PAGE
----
The Echoes In Silence

The vacuum created by someone who once filled our lives isn’t sealable

Photo by Liv Bruce on Unsplash

I often get nagged by my daughter when she repeatedly calls out Amma (mom) before every sentence. I pounce on her saying she doesn’t have to address me when it’s just the two of us around. Once when she was out on a playdate, the silence disturbed me.

When I was ten years old, I was traveling in a bus with my mom and younger brother. When we got off at our stop, people were rushing towards the bus station from all the directions. A pregnant woman was seated outside on a rock, crying out for help. There were two little kids (about my age and younger) sobbing with their hands over the woman’s shoulders. A beige Contessa car was in the bushes behind the bus station with its engine still running. I saw the driver at a glance with his head bent down onto the steering wheel. People from the crowd went into the bushes and found a young kid in a pool of blood. There were vague murmurs that the kid was no more.

The woman and the three kids reached the bus station moments before we arrived. Probably they were on the bus that was ahead of us. A drunken car driver missed a turn on the road and drove onto the family, taking the young life right before the eyes of his mother and siblings.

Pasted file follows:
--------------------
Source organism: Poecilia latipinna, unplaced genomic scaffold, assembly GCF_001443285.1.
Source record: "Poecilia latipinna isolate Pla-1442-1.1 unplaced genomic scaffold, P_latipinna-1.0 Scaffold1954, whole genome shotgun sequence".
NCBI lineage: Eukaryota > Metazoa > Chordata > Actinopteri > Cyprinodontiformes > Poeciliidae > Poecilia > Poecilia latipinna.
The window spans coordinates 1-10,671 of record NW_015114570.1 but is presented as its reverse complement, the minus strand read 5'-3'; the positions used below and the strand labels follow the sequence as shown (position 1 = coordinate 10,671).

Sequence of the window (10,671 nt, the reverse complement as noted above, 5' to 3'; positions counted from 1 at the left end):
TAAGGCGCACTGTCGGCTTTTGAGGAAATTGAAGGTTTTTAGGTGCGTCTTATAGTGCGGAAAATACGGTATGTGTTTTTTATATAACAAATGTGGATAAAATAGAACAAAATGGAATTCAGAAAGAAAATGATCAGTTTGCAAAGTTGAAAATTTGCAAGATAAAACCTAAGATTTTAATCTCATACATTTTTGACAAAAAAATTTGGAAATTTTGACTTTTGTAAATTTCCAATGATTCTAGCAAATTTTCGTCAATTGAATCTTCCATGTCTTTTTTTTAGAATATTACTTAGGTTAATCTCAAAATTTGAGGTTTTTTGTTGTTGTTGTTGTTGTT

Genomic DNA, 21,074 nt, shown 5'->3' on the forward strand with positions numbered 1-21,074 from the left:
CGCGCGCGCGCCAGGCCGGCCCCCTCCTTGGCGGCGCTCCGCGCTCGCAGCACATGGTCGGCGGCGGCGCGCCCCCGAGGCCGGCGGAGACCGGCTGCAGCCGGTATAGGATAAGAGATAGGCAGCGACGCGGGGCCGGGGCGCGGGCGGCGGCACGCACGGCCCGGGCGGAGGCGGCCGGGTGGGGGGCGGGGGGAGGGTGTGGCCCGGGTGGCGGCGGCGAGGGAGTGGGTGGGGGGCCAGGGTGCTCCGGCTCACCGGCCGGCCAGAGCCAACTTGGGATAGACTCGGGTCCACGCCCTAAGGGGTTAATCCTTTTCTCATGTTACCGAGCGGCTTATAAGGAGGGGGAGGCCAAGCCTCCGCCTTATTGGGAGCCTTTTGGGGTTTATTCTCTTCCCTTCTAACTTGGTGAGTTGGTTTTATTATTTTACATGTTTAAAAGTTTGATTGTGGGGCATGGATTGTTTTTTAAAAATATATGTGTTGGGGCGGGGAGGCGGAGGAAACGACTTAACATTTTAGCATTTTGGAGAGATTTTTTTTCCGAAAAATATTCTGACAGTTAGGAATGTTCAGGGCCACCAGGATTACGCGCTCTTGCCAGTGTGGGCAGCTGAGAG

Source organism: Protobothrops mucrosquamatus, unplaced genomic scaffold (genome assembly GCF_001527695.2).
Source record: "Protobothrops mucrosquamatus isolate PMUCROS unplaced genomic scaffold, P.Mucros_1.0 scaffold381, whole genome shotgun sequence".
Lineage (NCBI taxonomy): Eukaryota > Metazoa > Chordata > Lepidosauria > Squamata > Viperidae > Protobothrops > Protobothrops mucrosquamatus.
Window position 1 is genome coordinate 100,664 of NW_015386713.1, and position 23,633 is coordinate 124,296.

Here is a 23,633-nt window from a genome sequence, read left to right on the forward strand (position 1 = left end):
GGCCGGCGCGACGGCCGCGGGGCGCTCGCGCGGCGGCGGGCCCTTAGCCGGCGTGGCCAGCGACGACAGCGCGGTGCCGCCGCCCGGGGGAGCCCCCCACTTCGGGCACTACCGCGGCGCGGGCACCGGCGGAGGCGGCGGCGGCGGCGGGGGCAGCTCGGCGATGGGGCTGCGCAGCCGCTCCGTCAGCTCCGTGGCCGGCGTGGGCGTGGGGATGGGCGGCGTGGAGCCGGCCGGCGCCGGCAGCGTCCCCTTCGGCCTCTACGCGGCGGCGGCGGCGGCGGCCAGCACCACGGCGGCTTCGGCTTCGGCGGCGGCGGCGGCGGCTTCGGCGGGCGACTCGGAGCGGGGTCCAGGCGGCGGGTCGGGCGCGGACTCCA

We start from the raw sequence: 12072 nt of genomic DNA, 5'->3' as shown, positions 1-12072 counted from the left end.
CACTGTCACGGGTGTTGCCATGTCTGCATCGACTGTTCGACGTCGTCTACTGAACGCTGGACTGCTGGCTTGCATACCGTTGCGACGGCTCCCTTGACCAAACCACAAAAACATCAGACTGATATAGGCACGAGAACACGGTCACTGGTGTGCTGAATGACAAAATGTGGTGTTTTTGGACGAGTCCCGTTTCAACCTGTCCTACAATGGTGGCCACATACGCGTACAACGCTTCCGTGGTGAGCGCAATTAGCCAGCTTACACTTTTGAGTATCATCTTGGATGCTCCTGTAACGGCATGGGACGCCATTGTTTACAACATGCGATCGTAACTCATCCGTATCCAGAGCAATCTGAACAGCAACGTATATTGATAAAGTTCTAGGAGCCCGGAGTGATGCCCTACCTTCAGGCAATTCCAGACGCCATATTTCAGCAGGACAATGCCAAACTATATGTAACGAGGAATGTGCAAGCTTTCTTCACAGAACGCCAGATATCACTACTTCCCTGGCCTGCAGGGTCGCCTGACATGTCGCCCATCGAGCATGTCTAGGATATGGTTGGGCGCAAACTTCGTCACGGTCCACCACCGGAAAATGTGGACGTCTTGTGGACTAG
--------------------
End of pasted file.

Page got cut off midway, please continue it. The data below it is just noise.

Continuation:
My mom stopped a rickshaw that passed by and we continued our journey.

The bus stop scene is still as clear as snow in my mind even after twenty four years. The incident trembled me though not evidently. I overcame the fear by narrating the whole incident to my father and grandmother back home.

The next day my grandmother showed me a newspaper report on the accident that confirmed the death of the child. She made a statement that always haunted me “The woman is pregnant and she already has two children”. She said in a self-consoling tone that sounded like, It’s Okay.

Years later, when I heard about a known child’s demise, this incident flashed through my mind. It hadn’t faded from my memory. The image of the pregnant lady sitting on the rock wailing and two helpless children besides. That was a death that I had seen in front of my eyes and haunted me forever.

My grandmother’s words always put me on contemplation. I found her to be insensitive and callous. Sixteen years later, my motherhood experience helped me to interpret her words.

Being a mother of eight children and losing two of them at infancy, there wouldn’t be a better person than my grandmother who could empathize with the mother at the bus stop. I have witnessed my grandmother’s eyes being welled up every time she spoke about her lost infants. May be, It’s Okay meant that the mother will overcome this trauma one day, like her.

Today, silence reminds me of the mother in the bus stop who might be yearning to hear her child’s voice once again and my grandmother who could probably still remember the baby babbles and cooing of her infants.

The vacuum created by someone who once filled our lives isn’t sealable.



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An atypical Taurean || Storytelling enthusiast || Retrospective Daydreamer || Tried and tested HR Professional || Experimental mother